If you're worried about physical access to the PC, there isn't really much you can do and most stuff has already been mentioned in Remus answer.

There's also another option. This is by far the most ineffective method from speed and ease to develop viewpoint, but it would partly protect you from any kind of an attack on your server (including physical). It's actually quite simple, but a bit hard to implement - only store the encrypted data in the database and handle all encryption/decryption client-side using javascript or flash. Only the client will have the key and data will always be transfered over the wire and stored in encrypted format. The biggest drawback is that once client forgets the key there's no way back, the data is inaccessible.

Of course it's all matter of time, money and effort - with enough of these anything can be broken.

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I've no idea if such a thing exists in MySql, but row-level-versioning in Oracle enables you to define access rights on row-level IN the database: so that means, regardless of what tool is being used to access the data, the user only ever sees the same selection as determined by his/her credentials.

So if my username/role is only allowed to see data limited by some WHERE clause, that can appended to each and every SELECT that appears in the database, regardless of whether it comes from a web app, a SQL querying tool, or whatever.

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well, if attackers get full access on db (as sysdba / SA) it doesn't worth much.... –  Dani Nov 8 '09 at 17:26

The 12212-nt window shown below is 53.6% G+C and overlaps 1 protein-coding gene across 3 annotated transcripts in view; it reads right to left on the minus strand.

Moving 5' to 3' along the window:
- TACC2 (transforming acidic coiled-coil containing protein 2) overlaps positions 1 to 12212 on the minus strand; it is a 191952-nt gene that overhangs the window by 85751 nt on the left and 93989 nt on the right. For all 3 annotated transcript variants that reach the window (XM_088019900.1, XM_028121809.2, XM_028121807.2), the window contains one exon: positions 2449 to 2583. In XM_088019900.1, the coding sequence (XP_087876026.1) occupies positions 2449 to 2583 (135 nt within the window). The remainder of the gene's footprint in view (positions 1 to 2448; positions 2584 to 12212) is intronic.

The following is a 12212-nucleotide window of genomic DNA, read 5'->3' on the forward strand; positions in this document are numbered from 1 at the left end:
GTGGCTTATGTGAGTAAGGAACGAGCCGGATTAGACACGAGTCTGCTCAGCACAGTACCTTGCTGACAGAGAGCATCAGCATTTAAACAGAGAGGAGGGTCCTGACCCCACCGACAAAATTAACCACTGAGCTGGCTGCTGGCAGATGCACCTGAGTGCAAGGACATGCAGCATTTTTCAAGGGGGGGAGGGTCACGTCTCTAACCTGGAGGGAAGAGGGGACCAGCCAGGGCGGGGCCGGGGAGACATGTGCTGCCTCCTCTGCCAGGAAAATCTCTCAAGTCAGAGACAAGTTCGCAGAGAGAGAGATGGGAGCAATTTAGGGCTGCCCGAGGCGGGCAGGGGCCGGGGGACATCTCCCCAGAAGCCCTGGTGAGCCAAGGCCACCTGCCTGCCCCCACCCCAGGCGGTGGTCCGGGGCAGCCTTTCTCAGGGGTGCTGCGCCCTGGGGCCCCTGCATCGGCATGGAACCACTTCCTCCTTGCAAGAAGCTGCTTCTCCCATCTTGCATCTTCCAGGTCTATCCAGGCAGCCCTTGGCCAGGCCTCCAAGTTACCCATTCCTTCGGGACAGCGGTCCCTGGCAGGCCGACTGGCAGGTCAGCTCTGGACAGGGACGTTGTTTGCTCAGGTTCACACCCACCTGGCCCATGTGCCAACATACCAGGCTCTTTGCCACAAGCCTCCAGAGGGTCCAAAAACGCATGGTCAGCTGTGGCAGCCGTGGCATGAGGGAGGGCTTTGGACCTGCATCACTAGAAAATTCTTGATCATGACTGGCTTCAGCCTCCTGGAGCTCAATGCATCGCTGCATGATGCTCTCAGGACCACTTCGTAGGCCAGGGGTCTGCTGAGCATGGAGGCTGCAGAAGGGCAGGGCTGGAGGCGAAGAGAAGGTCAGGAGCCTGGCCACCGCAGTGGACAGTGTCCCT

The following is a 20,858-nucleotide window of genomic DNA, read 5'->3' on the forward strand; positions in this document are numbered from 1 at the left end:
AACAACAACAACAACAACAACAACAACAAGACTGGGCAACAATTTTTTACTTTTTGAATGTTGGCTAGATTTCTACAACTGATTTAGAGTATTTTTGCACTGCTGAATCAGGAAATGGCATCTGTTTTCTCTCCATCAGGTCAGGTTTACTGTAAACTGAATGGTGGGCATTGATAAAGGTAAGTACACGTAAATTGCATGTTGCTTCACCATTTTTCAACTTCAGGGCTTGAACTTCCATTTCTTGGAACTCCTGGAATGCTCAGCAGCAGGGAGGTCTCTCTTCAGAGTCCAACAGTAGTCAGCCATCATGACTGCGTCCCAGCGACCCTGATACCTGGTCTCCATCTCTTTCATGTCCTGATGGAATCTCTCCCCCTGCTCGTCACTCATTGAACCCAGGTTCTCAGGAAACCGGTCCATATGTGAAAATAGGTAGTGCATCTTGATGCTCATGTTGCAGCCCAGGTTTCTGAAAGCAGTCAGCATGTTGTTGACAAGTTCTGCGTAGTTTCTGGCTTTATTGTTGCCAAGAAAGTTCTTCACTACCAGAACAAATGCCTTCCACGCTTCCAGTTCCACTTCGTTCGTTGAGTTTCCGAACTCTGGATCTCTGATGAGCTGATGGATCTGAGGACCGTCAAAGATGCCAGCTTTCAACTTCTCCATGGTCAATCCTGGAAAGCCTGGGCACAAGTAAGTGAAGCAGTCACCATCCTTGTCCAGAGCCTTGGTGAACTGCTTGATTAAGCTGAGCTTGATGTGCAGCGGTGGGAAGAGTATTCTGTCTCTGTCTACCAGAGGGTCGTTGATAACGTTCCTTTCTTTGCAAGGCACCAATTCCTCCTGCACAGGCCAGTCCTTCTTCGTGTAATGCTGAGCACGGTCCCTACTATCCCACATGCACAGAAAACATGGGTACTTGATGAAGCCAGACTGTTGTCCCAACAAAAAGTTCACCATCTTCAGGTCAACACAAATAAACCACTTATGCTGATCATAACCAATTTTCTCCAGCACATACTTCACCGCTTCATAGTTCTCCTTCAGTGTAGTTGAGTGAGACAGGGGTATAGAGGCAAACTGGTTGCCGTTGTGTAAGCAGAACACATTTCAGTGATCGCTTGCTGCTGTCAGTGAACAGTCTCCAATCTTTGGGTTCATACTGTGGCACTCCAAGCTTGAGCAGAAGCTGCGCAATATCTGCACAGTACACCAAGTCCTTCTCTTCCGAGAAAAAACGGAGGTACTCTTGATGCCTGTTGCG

I will use a 2nd layer and a firwall between them. so you have firewall ---- web server --- firewall -- 2nd layer server --- firewll --- db

it will be wise to use different platfroms between layers, it all depends how important is the data. anyway - the web server should have no access to DB.

about preserving sort - if you use a file encrypotion mechisim - it will only protect you from Hard drive theaft. if you encrypt the data it self, and if you do it smartly (storing the keys in a separate place) you will not loose sorting as you will look for the encryoted entry and not the real one- but now you have another thing to protect....

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Sort and seek encrypted values: a good encryption scheme should change the key IV each time is used, which means you cannot sort nor seek encrypted values as the encrypted text changes every time, even for the same clear text. If the IV is not changed every time the key is used then you open yourself to a number of attacks, specially cribs attacks: en.wikipedia.org/wiki/Crib_%28cryptanalysis%29 –  Remus Rusanu Nov 8 '09 at 17:54
BTW, my comment is valid if you encrypt table entries one by one. For bulk encryption schemes (file encryption, volume encryption or transparent database encryption) all sort and seek characteristics are preserved after encryption, as the process is transparent for the DB. I think my misinterpreted your answer first time I commented. –  Remus Rusanu Nov 8 '09 at 17:59
So this would be the primary reason for NONCE ( new IV on each transaction ) too many data centers have "hard shell and soft, chewy centre" but if each transaction has a header consisting of ( say for example ) [bigFish@smallpond.data] - then even with cbc or cfc that should lend a pattern in the transmission. ( No? ) Seems even with a broken root the only solution even remotely sane is KeyStore ( which I guess uses hashing + passphrase ) Even then, the Human Mind is probably the intrusion route of choice - db should use only feed-forward so there is no erasure avenue. –  Nicholas Jordan Nov 8 '09 at 23:56